Like last week in the teashop when a woman said something about Benny. She thought she wasn’t heard, but she had one of those loud old-person whispers. Would you look at the state he brought the child out in. Out in: it sounded strange. I concentrated on it to avoid my father winding up. The woman’s tea companion tried to pretend she hadn’t heard. Will we take another cup, maybe? One of Benny’s dungaree straps dangled for want of a button. For want of a button the horseshoe was lost. I could see what the woman saw: the slack and stained dungarees, the haircut our father had given Benny that morning. Benny had tough, thick, fair hair, the kind of hair that’s fun to mess with and easy to twist into horns. It had been dampened from the kitchen tap for the cutting. Once cut and dried it sprang shorter than we’d anticipated. His blunt stunted fringe made him look like Friar Tuck.

Missus, I’ll thank you to keep your opinions to yourself. Your opinion, should I say. I imagine that you have only the one. The tables were already close, so he didn’t need to move in order to be heard. In fact, he didn’t even turn his head to face her. But the way the woman looked at our father, alarm making her mouth open on half-chewed yellow cake, you’d think he’d pushed his face into hers like bad guys on television do when they’re threatening people.

Poor Benny had gone under the table. He knew the trouble was about him. He had a fierce ability to gather embarrassment to himself and nurse it for all of us. He sat on our father’s shoes and wouldn’t come out until he’d seen the woman leaving the teashop. When he did I could see that he’d tried to tug his fringe down, as Maeve had done that morning to stop our father from cursing at himself for being a stupid bugger, useless bugger with a scissors. She’d licked her fingers and applied them to Benny’s hair, just like she was wetting a thread before sending it through the eye of a needle. This gave a temporary improvement. And there was Benny, out from under the table with his fringe damp and spread flat to his skin.

D’ye think our small boy here would take some of that yoghurt with the activopolous Bifidus in it? Our father produces Benny from under the kitchen table like a magic trick. Benny curves into his arms like the baby of the koala bears Maeve still has in her room. I think he’d do well on it. Which worries me, for it reminds me of two months ago when he had all of us “on” juice he made from crushed cabbage and spinach and a pile of other green things. He stewed it in batches in the biggest saucepan we had. The house smelled like something I remembered from a seaside trip: sewage coming from a pipe poking out of rocks. But it was good for us and it would prevent us from bad health. Being on something meant eating or drinking rotten stuff by a schedule, lining up, no excuses. Down the hatch, do you the world of good.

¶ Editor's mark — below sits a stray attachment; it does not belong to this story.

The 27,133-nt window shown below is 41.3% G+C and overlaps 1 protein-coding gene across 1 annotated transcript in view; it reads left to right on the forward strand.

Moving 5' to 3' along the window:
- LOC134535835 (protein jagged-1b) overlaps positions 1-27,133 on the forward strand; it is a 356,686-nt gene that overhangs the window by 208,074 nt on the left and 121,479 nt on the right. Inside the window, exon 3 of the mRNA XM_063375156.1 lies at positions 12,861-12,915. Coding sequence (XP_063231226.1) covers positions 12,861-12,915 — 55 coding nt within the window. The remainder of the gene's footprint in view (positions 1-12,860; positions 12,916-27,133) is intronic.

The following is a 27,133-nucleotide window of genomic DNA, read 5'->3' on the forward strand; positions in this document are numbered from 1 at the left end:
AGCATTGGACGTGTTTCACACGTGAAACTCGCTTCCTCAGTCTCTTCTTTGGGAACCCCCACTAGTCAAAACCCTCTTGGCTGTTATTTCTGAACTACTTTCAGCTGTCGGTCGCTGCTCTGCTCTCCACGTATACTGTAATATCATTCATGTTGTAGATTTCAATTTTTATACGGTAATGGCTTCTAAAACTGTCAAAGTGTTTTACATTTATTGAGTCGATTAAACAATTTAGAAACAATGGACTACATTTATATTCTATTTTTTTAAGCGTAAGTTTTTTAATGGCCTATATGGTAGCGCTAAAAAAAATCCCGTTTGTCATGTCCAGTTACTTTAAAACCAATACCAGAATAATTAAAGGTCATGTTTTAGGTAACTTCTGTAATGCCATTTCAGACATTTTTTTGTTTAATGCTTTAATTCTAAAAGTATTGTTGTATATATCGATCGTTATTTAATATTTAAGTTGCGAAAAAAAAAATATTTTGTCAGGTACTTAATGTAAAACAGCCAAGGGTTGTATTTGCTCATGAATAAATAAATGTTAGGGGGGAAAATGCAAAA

Our father’s getting more afraid of the world’s random dangers every day. And more determined to make us immortal.


Maeve

Maeve reads the list and thinks that her father should get one of the copybooks with the red and blue lines that teach junior and senior infants how to write. Maybe it’s the stubby pencil, but his letters are a stampede, then a chaotic collision at the bottom of the piece of paper where he ran out of space. She makes out butter and milk and thinks that these are the things that should be at the top of the list. The ordinary stuff that lives in fridges week in, week out. But he’s got the Bifidus Regularis up there, and fennel (what?) and mackerel. Some time back she heard the weather announcer sounding very happy to tell everyone that they could enjoy a beautiful mackerel sky each evening for the next week. Her father sounded even more pleased to shout “altocumulus” at the man standing as if propped by his elbow placed on County Clare. Altocumulus. Wouldn’t you at least use the proper term as well as the poetic one. Mackerel. Nothing like it, I always thought.

Maeve knew that she could learn a lot from her father, but it would be information that she would have to put into hibernation until she was older and it would be of use in some upper-level conversation or in a quiz like the one on television he watched all the time. Final answer? Arragh, come on now, missus, are you that big of a dope that you don’t know the capital of Colombia from your behind? Bogotá, for Jesus’s . . . He shouted at the people in the quiz chair like he shouted at the players in football matches. Maeve imagined that one day they might hear him and turn to look out and show him their middle fingers. Or, better still, come kicking out of the television like the soccer player who threw himself at someone in the crowd who said something horrible. Maeve remembered how he jumped feetfirst with no thought about the fact that he too would fall down, and hard.

So every time she felt strongly about discovering an historical date or the name of a disease she worked to stash it like squirrels did with nuts. Coming back for them when they needed nourishment.